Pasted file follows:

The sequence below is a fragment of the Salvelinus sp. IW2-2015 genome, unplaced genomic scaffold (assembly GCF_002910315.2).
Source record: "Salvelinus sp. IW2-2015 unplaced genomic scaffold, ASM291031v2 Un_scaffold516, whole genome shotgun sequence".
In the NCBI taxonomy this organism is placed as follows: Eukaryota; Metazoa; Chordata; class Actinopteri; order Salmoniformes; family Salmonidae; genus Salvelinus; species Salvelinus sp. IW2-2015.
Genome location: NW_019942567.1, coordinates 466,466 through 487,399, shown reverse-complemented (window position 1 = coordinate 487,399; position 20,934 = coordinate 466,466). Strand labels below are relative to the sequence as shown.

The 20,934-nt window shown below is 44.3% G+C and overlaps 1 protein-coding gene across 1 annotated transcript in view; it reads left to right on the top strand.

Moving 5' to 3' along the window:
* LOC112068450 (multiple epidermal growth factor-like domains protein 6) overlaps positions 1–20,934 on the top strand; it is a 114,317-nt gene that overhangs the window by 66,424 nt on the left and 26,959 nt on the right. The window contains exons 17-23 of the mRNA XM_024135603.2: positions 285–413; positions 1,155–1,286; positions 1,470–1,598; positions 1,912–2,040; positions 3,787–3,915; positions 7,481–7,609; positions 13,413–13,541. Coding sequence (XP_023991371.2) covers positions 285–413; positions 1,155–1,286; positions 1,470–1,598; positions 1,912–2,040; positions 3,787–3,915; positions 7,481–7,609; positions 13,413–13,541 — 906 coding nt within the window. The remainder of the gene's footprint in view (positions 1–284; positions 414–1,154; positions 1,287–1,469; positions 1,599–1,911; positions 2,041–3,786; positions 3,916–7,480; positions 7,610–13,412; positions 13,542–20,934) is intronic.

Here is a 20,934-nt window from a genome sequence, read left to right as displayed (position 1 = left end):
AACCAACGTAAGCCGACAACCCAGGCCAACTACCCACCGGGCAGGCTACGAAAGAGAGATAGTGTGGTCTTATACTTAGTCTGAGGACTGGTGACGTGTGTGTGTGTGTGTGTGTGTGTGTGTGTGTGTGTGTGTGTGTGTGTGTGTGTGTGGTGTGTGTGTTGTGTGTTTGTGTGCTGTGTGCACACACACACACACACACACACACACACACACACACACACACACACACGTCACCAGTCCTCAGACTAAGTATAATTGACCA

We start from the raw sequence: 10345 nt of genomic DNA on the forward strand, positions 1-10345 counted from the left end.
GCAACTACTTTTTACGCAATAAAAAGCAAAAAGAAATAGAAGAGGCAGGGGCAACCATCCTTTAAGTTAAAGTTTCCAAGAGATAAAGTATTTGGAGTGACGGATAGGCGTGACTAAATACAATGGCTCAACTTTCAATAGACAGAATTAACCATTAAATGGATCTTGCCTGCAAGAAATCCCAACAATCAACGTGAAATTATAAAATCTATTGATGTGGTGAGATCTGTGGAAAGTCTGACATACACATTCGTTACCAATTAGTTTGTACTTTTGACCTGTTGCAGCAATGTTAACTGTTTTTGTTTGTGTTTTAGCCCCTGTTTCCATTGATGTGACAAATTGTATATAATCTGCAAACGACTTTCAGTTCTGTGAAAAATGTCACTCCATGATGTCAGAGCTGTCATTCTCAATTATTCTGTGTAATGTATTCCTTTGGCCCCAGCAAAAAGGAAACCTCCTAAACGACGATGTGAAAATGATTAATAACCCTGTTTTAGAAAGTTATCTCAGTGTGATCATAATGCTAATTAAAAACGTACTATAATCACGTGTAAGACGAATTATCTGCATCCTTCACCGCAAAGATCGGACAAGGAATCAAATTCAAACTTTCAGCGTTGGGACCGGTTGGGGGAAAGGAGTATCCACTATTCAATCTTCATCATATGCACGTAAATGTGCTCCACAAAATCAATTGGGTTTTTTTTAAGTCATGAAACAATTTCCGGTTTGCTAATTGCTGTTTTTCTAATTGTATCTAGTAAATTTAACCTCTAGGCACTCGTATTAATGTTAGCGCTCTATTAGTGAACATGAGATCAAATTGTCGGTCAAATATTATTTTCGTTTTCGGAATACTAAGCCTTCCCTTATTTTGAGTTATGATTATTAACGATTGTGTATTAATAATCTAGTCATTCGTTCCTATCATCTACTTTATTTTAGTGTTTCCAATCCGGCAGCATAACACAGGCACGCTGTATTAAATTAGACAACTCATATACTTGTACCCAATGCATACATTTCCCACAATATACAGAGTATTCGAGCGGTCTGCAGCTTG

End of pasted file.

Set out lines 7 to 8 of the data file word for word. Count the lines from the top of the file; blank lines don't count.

* LOC112068450 (multiple epidermal growth factor-like domains protein 6) overlaps positions 1–20,934 on the top strand; it is a 114,317-nt gene that overhangs the window by 66,424 nt on the left and 26,959 nt on the right. The window contains exons 17-23 of the mRNA XM_024135603.2: positions 285–413; positions 1,155–1,286; positions 1,470–1,598; positions 1,912–2,040; positions 3,787–3,915; positions 7,481–7,609; positions 13,413–13,541. Coding sequence (XP_023991371.2) covers positions 285–413; positions 1,155–1,286; positions 1,470–1,598; positions 1,912–2,040; positions 3,787–3,915; positions 7,481–7,609; positions 13,413–13,541 — 906 coding nt within the window. The remainder of the gene's footprint in view (positions 1–284; positions 414–1,154; positions 1,287–1,469; positions 1,599–1,911; positions 2,041–3,786; positions 3,916–7,480; positions 7,610–13,412; positions 13,542–20,934) is intronic.

Here is a 20,934-nt window from a genome sequence, read left to right as displayed (position 1 = left end):